A recent vehicular homicide case in Wisconsin triggers the question of whether Ohio’s implied consent law is constitutional. In that case, a former Lutheran bishop is accused of what Ohio calls Aggravated Vehicular Homicide; causing the death of another person by operating a vehicle under the influence. The bishop was told that he would lose his license if he did not consent to a blood test, so he submitted to the test. His attorney argued that the threat of a license suspension amounts to coercion, and that makes the implied consent law unconstitutional. In Ohio, this issue has been decided.
Ohio’s implied consent law says that anyone who operates a vehicle in the state of Ohio implicitly consents to take a blood/breath/urine test for alcohol and/or drugs if the driver is arrested for DUI / OVI. The arresting officer is required to advise the driver of the consequences of taking or refusing the chemical test. Like Wisconsin, one consequence of refusing the test in Ohio is suspension of the person’s driver’s license (called an ‘Administrative License Suspension‘ – ‘A.L.S.’). For a first refusal, the license suspension is one year. For repeated refusals, the license suspension increases, up to five years.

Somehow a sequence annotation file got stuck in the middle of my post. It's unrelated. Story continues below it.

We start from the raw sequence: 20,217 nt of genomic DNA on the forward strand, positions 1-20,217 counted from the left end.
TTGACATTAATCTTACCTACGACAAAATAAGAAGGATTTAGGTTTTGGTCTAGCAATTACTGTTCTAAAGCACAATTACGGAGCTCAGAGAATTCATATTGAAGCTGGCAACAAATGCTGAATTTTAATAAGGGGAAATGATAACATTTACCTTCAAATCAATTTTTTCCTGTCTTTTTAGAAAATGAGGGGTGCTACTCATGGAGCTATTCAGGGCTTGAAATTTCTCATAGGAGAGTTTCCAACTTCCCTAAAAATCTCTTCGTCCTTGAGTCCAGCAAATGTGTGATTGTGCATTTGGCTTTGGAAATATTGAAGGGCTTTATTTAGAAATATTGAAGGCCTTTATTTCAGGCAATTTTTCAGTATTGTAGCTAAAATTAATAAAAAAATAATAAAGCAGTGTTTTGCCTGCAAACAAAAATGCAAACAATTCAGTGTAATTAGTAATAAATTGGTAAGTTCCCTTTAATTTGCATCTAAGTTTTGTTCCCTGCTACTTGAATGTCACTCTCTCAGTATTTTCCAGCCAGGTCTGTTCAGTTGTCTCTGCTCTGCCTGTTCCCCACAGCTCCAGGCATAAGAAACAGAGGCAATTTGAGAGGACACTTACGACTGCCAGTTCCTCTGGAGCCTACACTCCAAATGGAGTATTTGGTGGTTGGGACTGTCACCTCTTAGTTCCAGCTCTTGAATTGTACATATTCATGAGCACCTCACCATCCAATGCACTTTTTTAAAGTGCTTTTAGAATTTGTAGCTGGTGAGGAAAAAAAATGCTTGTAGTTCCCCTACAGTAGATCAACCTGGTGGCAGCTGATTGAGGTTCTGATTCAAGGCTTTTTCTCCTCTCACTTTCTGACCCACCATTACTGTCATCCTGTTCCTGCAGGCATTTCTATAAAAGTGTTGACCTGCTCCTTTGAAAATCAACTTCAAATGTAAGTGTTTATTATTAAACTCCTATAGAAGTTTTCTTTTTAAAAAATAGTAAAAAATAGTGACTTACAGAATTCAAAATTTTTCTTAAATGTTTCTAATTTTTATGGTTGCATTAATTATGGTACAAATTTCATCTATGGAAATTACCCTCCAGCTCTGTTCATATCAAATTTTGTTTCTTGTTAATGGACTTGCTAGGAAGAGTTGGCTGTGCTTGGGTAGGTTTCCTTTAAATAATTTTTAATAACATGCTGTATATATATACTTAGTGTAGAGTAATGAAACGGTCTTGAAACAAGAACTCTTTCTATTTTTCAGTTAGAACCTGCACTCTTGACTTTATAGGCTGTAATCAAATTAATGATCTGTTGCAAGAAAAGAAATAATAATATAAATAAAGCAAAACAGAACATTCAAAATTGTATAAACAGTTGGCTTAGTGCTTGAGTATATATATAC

The constitutional issue involved is the driver’s right to due process of law. The fifth and fourteenth amendments to the Constitution say no person shall be “deprived of life, liberty, or property without due process of law”. People have a property interest in their driver’s licenses, so a license cannot be suspended without due process. Due process in this context means the driver must be given notice of the suspension and must also be given a hearing on the suspension at a meaningful time and in a meaningful manner.
The Ohio Supreme Court addressed the constitutionality of Ohio’s consent law in 1996. In State v. Hochhausler, the Court noted that a suspended driver can appeal the suspension, is given a post-suspension hearing within five days, can obtain limited driving privileges during the suspension, and can get a stay of the suspension by a judge. The court also pointed-out that there is not a substantial risk of erroneous license deprivation if the officers follow the procedures required by Ohio law. Therefore, the Court concluded, Ohio’s implied consent law and Administrative License Suspension are not unconstitutional.
I’m not sure if Wisconsin has addressed this issue before, but in Ohio, the issue was decided years ago: the A.L.S. is not unconstitutional, even though a driver’s consent to a breath/blood/urine test is given under the threat of a license suspension. The A.L.S. is valid, however, only if the officer followed the procedures required by Ohio law. A good DUI / OVI lawyer can advocate for his or her client by appealing the suspension, seeking a stay of the suspension, and reviewing the evidence to see if the officer, in fact, followed the required procedures.